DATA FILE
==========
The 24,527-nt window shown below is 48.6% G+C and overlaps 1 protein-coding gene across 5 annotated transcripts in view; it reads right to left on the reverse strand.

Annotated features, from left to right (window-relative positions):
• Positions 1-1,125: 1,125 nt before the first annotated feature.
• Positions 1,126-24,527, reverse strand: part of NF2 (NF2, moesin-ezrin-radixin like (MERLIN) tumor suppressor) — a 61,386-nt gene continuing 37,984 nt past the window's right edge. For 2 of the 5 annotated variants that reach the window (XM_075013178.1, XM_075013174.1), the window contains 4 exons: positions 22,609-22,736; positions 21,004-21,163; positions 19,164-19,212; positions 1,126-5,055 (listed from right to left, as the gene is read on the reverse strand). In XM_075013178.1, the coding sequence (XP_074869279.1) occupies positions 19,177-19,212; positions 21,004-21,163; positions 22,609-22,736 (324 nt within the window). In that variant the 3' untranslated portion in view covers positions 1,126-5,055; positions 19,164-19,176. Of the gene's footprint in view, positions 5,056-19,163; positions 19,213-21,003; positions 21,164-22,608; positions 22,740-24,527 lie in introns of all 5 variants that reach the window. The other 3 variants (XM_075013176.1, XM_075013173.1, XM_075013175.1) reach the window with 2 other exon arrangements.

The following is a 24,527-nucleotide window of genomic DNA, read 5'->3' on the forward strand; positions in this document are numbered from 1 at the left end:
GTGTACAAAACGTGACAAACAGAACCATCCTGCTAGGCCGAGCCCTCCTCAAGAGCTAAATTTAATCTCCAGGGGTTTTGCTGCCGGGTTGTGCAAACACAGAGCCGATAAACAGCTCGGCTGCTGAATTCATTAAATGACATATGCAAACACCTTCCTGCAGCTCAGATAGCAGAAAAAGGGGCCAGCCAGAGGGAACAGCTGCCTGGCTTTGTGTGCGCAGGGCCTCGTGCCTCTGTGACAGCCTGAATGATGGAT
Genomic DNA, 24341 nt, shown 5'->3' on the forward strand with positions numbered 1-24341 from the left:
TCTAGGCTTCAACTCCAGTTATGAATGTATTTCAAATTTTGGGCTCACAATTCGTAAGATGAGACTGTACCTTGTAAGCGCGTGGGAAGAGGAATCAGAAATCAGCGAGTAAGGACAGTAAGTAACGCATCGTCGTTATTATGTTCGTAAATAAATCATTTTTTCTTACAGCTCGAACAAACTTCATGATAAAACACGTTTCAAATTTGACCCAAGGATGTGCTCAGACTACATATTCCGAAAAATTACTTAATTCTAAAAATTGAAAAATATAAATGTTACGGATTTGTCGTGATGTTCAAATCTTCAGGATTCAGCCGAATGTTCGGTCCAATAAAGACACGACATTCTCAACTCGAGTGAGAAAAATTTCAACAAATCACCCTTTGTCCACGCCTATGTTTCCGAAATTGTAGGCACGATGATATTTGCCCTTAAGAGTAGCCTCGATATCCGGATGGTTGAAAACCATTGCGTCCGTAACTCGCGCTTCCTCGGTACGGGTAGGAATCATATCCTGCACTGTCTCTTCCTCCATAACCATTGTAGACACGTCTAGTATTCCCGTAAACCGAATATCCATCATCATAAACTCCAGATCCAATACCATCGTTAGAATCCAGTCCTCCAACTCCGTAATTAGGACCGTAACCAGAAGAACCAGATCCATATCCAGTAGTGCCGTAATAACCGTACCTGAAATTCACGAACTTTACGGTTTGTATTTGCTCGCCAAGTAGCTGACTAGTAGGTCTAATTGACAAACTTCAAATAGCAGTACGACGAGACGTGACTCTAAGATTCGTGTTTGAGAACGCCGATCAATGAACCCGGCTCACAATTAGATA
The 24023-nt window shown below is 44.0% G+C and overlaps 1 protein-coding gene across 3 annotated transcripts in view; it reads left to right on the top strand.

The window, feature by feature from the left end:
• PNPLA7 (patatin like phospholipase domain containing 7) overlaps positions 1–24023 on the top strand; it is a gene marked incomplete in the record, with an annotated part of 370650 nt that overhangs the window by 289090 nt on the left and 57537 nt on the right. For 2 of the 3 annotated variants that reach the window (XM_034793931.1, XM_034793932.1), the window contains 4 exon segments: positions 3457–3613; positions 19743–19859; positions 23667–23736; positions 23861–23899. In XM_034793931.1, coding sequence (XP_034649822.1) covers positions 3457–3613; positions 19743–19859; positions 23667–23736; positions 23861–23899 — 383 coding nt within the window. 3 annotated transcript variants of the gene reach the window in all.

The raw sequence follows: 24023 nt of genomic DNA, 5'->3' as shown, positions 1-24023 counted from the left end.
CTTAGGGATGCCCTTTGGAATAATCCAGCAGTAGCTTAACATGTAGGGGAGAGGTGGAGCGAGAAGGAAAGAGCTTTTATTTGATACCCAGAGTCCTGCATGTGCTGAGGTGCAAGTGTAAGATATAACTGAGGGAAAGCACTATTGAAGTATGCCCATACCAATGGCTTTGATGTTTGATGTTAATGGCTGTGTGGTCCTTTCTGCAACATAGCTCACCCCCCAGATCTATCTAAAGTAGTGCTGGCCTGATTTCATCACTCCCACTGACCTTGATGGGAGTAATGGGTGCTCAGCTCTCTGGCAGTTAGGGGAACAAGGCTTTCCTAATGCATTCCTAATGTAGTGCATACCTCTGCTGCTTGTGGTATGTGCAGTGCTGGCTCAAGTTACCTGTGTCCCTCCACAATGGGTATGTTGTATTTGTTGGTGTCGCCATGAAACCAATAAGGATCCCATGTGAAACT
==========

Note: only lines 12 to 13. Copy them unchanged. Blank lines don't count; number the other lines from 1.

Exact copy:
The raw sequence follows: 24023 nt of genomic DNA, 5'->3' as shown, positions 1-24023 counted from the left end.
CTTAGGGATGCCCTTTGGAATAATCCAGCAGTAGCTTAACATGTAGGGGAGAGGTGGAGCGAGAAGGAAAGAGCTTTTATTTGATACCCAGAGTCCTGCATGTGCTGAGGTGCAAGTGTAAGATATAACTGAGGGAAAGCACTATTGAAGTATGCCCATACCAATGGCTTTGATGTTTGATGTTAATGGCTGTGTGGTCCTTTCTGCAACATAGCTCACCCCCCAGATCTATCTAAAGTAGTGCTGGCCTGATTTCATCACTCCCACTGACCTTGATGGGAGTAATGGGTGCTCAGCTCTCTGGCAGTTAGGGGAACAAGGCTTTCCTAATGCATTCCTAATGTAGTGCATACCTCTGCTGCTTGTGGTATGTGCAGTGCTGGCTCAAGTTACCTGTGTCCCTCCACAATGGGTATGTTGTATTTGTTGGTGTCGCCATGAAACCAATAAGGATCCCATGTGAAACT